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As I expressed earlier in the week as our 2010 Year in Review began, I take it as a great honor that I am able to put together my list of the Best Films of the Year as part of my Editor’s Picks entry. And while I’m a massive fan of my own perspective and opinions, I’m an even bigger fan of the writing and ever-diverse tastes of the Film School Rejects reviewing staff. These are the folks who, through their sensational (and often divisive) review-writing, keep you coming back for more each and every day. They travel the world and brave the crowds at festivals, conventions, preview screenings and special events to bring you some of the industry’s sharpest, most honest film coverage. And I for one am honored to have them all on this team. Just as I did last year, I couldn’t wait to see which films each writer would put on their Top 5 lists as the best films of the year. And just as they did last year, they didn’t disappoint with their unique, ever-fascinating selections. So read on dear reader, as we present the crown jewel of our 2010 Year in Review: The Staff Picks.

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The top nominations for this year’s Indie Spirit Awards are no surprise. Winter’s Bone continues its march through the woods to find its father and an Oscar with 7 nominations (which is almost all it was even eligible for). In a close second, The Kids Are All Right finds itself with 5 nominations. If you’re a fan of female directors, this year is celebrating a number of them in the top spots, but it’s also incredibly important to point out that Samuel L. Jackson and Bill Murray are finally up for the same award. The Indepdenent Spirit Awards make a good primer for the films that might make their way into the Academy Award nominee pool. In recent tradition, the winner of the Best Feature prize goes on to be an Oscar contender (and occasional winner). Examples of that include Precious, The Wrestler, Juno, and Brokeback Mountain. The full list of nominees continues below:

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This Week in Blu-ray

Last week, I picked perhaps the worst week of the year to take a break from This Week in Blu-ray. As you will see in this week’s entry, two or three of the most impressive releases of the year hit store shelves. And it’s likely that they – the likes of Alien, Back to the Future and Hausu – have already made their way into your collection. I will be talking about them anyway, dear reader. For those of you who need a little extra nudge, here it comes. I also have plenty to say about this week’s releases, including a few deliciously crafted releases for some legitimate cinematic classics. Julie Andrews sings, Dick Van Dyke flies through the air and Bing Crosby tap-dances with Danny “F**kin’” Kaye as our weekly Blu-ray buying budget empties faster than our tear ducts during the final act of Pixar’s Toy Story 3. Give it up, Blu-ray lovers, it is perhaps the most magical time of year. Also, This Week in DVD host Rob Hunter stops buy to review a few releases that were well off my radar screen. And he does so with gusto!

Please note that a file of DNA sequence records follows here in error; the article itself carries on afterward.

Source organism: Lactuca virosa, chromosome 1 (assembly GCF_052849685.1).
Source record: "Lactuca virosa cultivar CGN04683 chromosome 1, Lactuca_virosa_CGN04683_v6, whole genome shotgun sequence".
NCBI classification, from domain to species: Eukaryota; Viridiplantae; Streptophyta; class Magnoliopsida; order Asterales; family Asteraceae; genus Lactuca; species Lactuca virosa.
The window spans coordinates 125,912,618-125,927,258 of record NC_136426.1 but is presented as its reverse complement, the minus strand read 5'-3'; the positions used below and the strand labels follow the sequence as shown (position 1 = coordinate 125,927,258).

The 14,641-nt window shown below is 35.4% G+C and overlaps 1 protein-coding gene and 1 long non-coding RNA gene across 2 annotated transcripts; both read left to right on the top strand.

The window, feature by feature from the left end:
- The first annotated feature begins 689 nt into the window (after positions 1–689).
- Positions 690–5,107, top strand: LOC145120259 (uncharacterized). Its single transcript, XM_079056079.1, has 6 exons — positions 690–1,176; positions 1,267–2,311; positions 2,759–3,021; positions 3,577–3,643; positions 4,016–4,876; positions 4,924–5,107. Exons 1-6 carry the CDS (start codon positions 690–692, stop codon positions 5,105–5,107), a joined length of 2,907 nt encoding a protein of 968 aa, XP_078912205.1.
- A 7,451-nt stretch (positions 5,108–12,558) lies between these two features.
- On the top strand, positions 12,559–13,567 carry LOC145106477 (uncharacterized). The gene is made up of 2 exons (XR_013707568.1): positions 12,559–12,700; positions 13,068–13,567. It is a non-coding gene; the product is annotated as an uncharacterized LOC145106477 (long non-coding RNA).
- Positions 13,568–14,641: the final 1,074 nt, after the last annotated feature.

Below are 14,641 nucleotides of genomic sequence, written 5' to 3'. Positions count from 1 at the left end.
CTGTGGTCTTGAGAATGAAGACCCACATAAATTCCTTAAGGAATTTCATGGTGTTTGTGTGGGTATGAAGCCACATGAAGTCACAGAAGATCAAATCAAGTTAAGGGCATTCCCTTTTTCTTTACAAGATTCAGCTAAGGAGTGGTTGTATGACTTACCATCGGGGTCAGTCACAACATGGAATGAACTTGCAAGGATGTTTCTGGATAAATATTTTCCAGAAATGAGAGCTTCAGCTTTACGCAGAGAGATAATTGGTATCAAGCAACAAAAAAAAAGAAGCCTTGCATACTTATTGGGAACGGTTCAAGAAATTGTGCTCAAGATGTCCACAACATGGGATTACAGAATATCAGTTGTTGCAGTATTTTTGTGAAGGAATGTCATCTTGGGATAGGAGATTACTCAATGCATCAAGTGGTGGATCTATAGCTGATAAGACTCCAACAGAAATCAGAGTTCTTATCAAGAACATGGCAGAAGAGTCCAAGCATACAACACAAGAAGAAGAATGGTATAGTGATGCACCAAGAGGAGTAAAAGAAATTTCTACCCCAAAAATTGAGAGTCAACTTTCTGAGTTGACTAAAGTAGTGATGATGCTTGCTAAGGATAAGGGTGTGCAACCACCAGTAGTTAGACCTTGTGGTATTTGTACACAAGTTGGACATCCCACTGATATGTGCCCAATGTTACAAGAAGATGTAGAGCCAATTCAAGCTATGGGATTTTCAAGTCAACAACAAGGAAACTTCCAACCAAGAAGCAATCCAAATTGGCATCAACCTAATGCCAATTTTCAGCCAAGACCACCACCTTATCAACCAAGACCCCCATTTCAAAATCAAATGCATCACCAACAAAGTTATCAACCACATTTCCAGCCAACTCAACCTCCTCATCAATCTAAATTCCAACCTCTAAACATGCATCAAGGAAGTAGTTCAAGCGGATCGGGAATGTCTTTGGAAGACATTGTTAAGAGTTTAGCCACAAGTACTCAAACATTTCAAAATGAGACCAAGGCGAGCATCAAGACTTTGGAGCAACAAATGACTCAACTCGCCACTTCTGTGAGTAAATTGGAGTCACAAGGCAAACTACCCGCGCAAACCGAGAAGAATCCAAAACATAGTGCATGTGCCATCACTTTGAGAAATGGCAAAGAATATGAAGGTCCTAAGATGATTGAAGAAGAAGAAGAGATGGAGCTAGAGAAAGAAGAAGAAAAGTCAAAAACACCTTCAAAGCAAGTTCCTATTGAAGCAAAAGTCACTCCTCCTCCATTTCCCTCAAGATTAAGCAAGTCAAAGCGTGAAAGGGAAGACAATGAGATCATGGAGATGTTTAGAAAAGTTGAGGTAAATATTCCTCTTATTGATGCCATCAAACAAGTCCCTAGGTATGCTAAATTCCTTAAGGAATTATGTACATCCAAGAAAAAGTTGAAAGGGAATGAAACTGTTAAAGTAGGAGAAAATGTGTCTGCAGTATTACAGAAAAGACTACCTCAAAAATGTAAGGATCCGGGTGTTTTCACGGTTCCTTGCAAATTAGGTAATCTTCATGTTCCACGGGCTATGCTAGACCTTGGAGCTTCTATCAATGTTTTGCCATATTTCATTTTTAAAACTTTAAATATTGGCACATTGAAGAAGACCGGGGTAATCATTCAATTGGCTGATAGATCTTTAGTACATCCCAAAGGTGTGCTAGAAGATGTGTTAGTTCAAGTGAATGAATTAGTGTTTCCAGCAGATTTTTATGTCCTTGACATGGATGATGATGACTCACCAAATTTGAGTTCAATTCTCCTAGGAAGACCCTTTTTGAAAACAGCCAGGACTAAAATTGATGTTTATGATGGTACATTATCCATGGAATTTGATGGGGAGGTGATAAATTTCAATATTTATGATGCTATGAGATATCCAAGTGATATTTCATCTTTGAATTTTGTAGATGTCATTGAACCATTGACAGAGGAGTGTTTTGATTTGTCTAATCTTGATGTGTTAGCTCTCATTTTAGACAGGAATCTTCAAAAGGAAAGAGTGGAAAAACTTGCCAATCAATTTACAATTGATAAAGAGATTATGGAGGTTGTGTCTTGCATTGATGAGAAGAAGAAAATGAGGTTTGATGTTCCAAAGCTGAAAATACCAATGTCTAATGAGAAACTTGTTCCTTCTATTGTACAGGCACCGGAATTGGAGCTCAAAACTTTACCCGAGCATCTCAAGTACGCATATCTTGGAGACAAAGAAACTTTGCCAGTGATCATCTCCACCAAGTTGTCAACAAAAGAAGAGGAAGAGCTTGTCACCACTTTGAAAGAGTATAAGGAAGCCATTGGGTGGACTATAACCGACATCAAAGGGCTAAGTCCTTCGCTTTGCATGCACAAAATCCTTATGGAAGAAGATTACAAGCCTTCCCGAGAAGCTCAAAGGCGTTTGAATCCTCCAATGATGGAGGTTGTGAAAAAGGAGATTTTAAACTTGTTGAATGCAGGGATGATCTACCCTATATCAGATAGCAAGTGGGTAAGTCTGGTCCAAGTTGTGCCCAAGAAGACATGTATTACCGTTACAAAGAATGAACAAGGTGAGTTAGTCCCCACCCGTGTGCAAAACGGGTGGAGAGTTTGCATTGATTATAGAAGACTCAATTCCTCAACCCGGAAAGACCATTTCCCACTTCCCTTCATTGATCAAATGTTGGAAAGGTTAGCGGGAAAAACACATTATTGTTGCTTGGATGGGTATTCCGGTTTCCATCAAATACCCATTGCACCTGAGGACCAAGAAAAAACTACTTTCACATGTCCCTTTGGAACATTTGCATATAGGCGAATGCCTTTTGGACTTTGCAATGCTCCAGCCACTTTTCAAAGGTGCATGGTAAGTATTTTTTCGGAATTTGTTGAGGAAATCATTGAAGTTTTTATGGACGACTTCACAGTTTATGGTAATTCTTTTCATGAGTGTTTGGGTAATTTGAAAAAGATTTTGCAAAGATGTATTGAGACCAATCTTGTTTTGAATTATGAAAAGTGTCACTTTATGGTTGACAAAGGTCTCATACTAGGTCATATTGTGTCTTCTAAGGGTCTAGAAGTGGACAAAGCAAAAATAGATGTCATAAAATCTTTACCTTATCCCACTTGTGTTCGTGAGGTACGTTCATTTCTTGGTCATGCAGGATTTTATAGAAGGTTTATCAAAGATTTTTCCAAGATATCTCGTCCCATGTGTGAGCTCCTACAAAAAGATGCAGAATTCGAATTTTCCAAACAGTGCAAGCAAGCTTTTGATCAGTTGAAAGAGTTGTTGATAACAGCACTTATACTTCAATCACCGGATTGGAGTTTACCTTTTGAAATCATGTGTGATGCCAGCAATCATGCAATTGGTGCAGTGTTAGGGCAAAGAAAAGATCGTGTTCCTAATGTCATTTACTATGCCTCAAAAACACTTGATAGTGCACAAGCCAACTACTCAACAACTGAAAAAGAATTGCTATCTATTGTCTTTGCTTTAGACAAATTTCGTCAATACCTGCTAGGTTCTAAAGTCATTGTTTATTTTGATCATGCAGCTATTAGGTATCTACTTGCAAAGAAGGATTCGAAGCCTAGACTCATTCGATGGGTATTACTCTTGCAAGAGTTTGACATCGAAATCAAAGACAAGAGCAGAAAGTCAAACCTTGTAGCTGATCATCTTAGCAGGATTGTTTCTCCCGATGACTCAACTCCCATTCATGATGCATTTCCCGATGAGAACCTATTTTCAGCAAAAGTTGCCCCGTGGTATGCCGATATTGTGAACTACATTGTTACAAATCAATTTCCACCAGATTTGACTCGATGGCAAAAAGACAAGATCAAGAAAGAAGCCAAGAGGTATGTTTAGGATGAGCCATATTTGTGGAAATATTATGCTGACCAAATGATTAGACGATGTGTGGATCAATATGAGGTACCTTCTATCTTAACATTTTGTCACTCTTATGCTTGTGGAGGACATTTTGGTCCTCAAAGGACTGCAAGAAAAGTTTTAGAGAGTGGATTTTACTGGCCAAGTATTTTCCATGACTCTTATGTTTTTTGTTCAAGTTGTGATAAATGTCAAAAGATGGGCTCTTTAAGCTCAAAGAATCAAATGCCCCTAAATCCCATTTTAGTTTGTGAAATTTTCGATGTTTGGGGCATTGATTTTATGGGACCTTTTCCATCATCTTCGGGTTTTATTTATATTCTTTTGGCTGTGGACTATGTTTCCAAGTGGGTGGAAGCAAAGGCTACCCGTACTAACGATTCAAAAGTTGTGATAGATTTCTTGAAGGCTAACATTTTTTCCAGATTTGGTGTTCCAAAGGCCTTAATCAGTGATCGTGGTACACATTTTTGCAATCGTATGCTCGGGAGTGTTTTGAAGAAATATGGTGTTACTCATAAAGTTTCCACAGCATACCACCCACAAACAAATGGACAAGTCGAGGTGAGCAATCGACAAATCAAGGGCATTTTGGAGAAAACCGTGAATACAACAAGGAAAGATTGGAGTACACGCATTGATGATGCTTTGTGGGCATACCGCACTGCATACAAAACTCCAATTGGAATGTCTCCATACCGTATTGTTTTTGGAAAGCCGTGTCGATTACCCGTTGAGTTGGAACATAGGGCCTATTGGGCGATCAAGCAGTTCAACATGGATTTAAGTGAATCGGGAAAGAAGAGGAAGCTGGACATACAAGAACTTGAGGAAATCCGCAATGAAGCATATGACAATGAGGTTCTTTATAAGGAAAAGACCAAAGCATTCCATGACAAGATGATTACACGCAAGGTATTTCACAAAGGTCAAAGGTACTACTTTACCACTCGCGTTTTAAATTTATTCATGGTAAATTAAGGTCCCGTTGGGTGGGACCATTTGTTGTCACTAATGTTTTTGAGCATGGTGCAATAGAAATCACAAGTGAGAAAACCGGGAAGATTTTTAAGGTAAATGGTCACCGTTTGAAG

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Join us each week as Rob Hunter takes a look at new DVD releases and gives his highly unqualified opinion as to which titles are worth BUYing, which are better off as RENTals, and which should be AVOIDed at all costs. And remember, these listings and category placements are meant as informational conversation starters only. But you can still tell Hunter how wrong he is in the comment section below. This week sees more Buy recommendations than we’ve ever had before! (I think.) And they include an ass-kicking serial killer flick from South Korea (The Chaser), a John Carpenter classic (Dark Star), and the brilliant new Back To the Future trilogy release. Others worth Renting or Avoiding include The Girl Who Played With Fire, Altitude, Winter’s Bone, Lake Placid 3, and more.

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Debra Granik, director of the 2010 Sundance winner Winter’s Bone sits down to talk about her work on the film.

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June 2010 Movie Guide

Now that American Idol and Lost are over, you have the entire month of June free for movies. What the hell are you going to watch?

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Winter

One can see why the people of Sundance loved Winter’s Bone enough to give it the Grand Jury Prize and the Waldo Salt Screenwriting Award. Upon initial appearance it’s exactly the type of independent film beloved at the festival in Utah that later goes unnoticed by the rest of the world.

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Even with South by Southwest (SXSW) only a week away, we’re already looking ahead to April 8th-16th and the Dallas International Film Festival. In its first year free from the title of the AFI Dallas Film Festival, Dallas IFF is pulling out some big guns as it announced today its first 12 titles, as well as a big award being given to one of animation’s most impressive directors, Pixar’s Pete Docter.

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Last night at a ceremony here in Park City, Utah, the winners of the annual awards were announced…

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‘Winter’s Bone’ is a compelling journey through scary backwoods territory that’s most notable for Jennifer Lawrence’s great performance.